Our Vancouver

3-D printed copies of famous paintings recreate brush strokes, cracks

A Vancouver-based company is using 3D printing technology to recreate famous paintings — down to every brush stroke and even the little cracks that appear over time.

A Vancouver company is working with U.S. and Dutch companies to recreate paintings such as Van Gogh's The Iris

New tech changes the way art is reproduced 6:05

A Vancouver-based company is using 3-D printing technology to recreate famous paintings — down to every brush stroke and even the little cracks that appear over time.

"It will measure the surface of the painting ... to ten microns, which is about one tenth of a human hair," said Paul , CEO of scanning technology company Arius Technology.

Arius partnered with U.S. firm Larson-Juhl and Oce in Holland to create Verus Art. They acquired the rights to scan Vincent Van Gogh's masterpiece The Iris.

After scanning the original painting with a laser for 18 hours, the data was sent to Holland where the reproduction was made from a polymer ink on aluminum canvas.

Paul Lindahl, CEO of scanning technology company Arius Technology, shows off a 3-D version of Vincent Van Gogh's The Iris. (CBC)

"Today if you want a copy of a Van Gogh you get a 2-D print. With this you can see the brush strokes which are the impact that the artist intended in his work," said.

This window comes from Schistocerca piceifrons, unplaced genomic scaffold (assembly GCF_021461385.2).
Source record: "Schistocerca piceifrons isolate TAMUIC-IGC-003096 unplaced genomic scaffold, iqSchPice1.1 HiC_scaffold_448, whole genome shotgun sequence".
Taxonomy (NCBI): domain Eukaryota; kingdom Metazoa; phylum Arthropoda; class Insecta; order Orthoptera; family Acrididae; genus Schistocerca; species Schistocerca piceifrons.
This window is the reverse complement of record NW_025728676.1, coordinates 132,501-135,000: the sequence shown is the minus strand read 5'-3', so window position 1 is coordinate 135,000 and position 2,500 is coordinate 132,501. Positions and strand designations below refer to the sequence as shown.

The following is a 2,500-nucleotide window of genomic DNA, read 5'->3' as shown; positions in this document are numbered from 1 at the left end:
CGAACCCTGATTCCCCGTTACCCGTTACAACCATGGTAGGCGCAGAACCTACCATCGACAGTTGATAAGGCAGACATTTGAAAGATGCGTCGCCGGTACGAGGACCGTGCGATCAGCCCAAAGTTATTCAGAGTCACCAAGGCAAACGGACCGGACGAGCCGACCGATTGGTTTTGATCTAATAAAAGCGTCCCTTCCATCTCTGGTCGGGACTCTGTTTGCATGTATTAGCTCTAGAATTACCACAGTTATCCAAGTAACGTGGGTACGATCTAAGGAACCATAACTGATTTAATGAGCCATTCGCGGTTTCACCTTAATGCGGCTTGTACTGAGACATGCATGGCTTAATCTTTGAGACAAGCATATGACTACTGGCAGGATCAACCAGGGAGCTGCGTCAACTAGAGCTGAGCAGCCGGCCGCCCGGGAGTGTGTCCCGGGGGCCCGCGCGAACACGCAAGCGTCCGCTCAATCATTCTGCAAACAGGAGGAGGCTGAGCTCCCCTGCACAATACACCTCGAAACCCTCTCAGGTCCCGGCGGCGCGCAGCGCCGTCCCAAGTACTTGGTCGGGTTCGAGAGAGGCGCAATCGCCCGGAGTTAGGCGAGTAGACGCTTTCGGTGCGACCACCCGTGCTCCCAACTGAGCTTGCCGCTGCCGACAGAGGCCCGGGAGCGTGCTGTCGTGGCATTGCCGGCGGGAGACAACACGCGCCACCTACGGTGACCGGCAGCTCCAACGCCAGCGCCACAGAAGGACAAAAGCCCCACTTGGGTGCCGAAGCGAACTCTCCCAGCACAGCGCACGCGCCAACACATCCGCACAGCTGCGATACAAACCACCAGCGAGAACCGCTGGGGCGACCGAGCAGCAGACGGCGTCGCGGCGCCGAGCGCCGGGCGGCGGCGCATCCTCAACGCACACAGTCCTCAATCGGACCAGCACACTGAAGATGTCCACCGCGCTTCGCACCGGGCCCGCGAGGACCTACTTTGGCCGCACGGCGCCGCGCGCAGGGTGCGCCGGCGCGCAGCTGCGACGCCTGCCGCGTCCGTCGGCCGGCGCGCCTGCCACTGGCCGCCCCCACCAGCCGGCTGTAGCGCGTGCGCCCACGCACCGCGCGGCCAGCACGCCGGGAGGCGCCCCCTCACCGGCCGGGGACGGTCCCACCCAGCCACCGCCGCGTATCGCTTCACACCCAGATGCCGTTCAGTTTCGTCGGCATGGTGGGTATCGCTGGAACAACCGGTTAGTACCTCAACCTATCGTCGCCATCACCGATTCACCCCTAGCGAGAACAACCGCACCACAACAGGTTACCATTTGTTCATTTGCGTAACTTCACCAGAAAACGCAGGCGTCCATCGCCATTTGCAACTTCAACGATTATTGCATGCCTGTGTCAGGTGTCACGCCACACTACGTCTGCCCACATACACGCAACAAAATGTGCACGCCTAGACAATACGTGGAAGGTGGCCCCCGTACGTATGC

"This a great example of an application of 3-D printing that will impact everyone."

Lindhal said these copies of paintings could be sent to schools for students to touch. They can also be touched in museums and other places where art education takes place.

Reproducing Group of Seven paintings

Verus is currently working with the National Gallery of Canada to reproduce the works of the Group of Seven to be shared with schools.

With the technology, people also no longer have to be extremely wealthy to afford a famous work of art that offers all its dimensions of relief, warping, distortion and brush strokes. While the original of The Iris is worth millions of dollars, a 3-D printed copy of retails at approximately $4,000.

Lindahl said recreations of famous works is one side of the new art business. The technology could also change the way modern artists market their work by offering more affordable recreations with so much more depth than a simple print.

Each copy is numbered and marked in a way to prevent fraud — similar to the way fine art prints are numbered. And because the 3-D prints are copied onto aluminum, there is no way it will be taken for an original. 

In the video above Paul Lindahl tells Our Vancouver host Gloria Macarenko how 3-D printed recreations of famous paintings could change the art world.